Ask Terry Questions I need some money. What do u think of cashing out my excellon stock. Mom bought it for me.

I need some money. What do u think of cashing out my excellon stock. Mom bought it for me.

By Terry Savage on December 28, 2023 | Financial Planning / Retirement

I don’t know if I should take money out and cash out my exelon stock that my mom bought for me probably over 30 years ago. I’m going to be going to Florida for 3 months and I don’t have any social security yet I don’t want to use my savings you got me thinking of cashing my stock out but now I’m thinking maybe I should put that and roll it into a Roth ira account that I have set up with vanguard. The value is about $6000. It’s been a dividend reinvestment with ComEd exelon and I haven’t touched it in all these years but I’m just turned 68 I’m not taking social security yet I hope for another year I have part-time income but I’m on leave of absence now so I could go to Florida I have $36,000 in savings and high yield account that I can pull from. And I have over a million dollars with vanguard investments so I don’t have any income right now but maybe one check left from Home Depot part-time so going into traveling to Florida starting January 1st I’ll be pulling savings money out to help me pay for essentials I don’t want to get a motel room so I’m going to be trying to camp and live out of the car stealth to save on spending is it wise to cash in this account now and can I put it into a Roth or should I be throwing a bunch of money on my savings into a Roth as a ketchup before the end of the year thank you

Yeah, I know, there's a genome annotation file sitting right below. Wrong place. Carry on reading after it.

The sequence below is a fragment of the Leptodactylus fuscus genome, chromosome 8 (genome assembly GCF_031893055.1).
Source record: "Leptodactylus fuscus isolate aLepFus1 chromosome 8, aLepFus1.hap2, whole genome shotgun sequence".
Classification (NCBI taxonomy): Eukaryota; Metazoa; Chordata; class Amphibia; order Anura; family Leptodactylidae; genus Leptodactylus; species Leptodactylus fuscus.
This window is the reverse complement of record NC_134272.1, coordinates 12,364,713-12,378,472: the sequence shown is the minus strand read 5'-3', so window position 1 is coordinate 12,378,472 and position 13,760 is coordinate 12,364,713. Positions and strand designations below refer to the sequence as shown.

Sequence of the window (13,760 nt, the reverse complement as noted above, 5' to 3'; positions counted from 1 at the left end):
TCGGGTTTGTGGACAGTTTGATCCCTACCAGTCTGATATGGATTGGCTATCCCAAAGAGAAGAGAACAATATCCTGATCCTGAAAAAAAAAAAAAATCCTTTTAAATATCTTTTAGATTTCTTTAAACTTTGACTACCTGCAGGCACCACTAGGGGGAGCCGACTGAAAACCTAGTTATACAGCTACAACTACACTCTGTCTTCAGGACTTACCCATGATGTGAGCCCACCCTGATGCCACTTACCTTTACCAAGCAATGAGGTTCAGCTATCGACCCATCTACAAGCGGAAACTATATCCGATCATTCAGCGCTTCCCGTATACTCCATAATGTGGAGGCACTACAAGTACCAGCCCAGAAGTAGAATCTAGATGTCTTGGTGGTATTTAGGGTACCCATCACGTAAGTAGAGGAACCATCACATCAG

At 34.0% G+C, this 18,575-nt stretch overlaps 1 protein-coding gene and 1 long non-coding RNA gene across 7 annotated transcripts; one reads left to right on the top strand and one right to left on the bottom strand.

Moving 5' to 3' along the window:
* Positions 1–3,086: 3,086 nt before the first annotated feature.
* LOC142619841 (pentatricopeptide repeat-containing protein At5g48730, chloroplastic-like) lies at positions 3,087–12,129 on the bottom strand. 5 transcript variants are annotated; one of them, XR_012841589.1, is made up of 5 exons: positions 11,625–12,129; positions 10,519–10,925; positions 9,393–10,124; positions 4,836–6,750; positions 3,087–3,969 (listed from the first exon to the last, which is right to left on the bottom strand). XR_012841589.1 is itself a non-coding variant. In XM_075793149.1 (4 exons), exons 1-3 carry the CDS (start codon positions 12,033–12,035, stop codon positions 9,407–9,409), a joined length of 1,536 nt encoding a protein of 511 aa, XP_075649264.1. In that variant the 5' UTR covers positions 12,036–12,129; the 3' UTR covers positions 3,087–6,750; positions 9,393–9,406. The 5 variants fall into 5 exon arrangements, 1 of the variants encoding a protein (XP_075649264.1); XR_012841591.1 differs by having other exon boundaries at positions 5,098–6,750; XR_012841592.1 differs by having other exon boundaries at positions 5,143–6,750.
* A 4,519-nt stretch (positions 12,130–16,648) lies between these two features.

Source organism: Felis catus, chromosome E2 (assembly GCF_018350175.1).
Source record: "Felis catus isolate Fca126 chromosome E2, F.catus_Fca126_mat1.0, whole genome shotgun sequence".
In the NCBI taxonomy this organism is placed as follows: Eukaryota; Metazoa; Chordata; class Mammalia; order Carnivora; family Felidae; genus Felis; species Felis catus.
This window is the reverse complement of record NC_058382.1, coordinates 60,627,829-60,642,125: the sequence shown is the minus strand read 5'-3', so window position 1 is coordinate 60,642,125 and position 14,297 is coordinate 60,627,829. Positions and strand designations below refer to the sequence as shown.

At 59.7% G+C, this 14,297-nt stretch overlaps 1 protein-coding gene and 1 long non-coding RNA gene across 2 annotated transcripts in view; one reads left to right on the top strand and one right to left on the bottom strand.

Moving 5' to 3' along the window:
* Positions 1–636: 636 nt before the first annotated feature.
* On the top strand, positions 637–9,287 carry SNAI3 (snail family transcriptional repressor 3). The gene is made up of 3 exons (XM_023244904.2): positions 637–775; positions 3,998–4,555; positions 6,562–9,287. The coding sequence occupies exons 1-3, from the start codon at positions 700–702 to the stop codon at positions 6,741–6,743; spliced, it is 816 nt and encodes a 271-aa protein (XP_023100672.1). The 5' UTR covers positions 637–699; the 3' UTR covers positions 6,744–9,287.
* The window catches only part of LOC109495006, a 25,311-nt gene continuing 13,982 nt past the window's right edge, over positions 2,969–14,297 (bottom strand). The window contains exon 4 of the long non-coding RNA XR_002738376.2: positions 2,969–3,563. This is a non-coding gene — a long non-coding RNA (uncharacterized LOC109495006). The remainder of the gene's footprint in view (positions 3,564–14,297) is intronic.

Terry Says

Wait! One line stands out in the middle of your long and complicated story.
Do you REALLY have a MILLION DOLLARS with Vanguard? Is it in an IRA? How is it invested?

I don’t want you to become a spendthrift, going wild with your money. But if you have $1 million, now is the time to use it instead of sleeping in your car! Sounds like you’ve earned a winter vacation.

You’re opening up an income tax issue when you sell stock that you have been accumulating all these years. The capital gains tax rate is low (maybe even no tax depending on your tax bracket), but you’ll have to file a Schedule D and document the cost of your shares. All for $6,000? Doesn’t seem worth the hassle if you have other investments you can liquidate.

It’s a good idea to wait until you turn 70 to take Social Security, but please don’t hesitate to spend some of that other retirement money to enjoy your life a bit. And if I misunderstood your situation, please write back.



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